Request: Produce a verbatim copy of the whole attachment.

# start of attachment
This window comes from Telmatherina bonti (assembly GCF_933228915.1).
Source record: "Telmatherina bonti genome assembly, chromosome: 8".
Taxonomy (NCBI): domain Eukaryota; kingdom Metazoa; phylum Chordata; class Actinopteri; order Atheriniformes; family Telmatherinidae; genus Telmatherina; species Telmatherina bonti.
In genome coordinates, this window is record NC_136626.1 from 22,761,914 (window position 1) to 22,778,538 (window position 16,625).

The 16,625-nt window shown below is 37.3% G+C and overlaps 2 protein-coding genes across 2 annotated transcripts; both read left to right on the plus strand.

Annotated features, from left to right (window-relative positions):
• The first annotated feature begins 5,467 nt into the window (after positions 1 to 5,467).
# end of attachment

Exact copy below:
This window comes from Telmatherina bonti (assembly GCF_933228915.1).
Source record: "Telmatherina bonti genome assembly, chromosome: 8".
Taxonomy (NCBI): domain Eukaryota; kingdom Metazoa; phylum Chordata; class Actinopteri; order Atheriniformes; family Telmatherinidae; genus Telmatherina; species Telmatherina bonti.
In genome coordinates, this window is record NC_136626.1 from 22,761,914 (window position 1) to 22,778,538 (window position 16,625).

The 16,625-nt window shown below is 37.3% G+C and overlaps 2 protein-coding genes across 2 annotated transcripts; both read left to right on the plus strand.

Annotated features, from left to right (window-relative positions):
• The first annotated feature begins 5,467 nt into the window (after positions 1 to 5,467).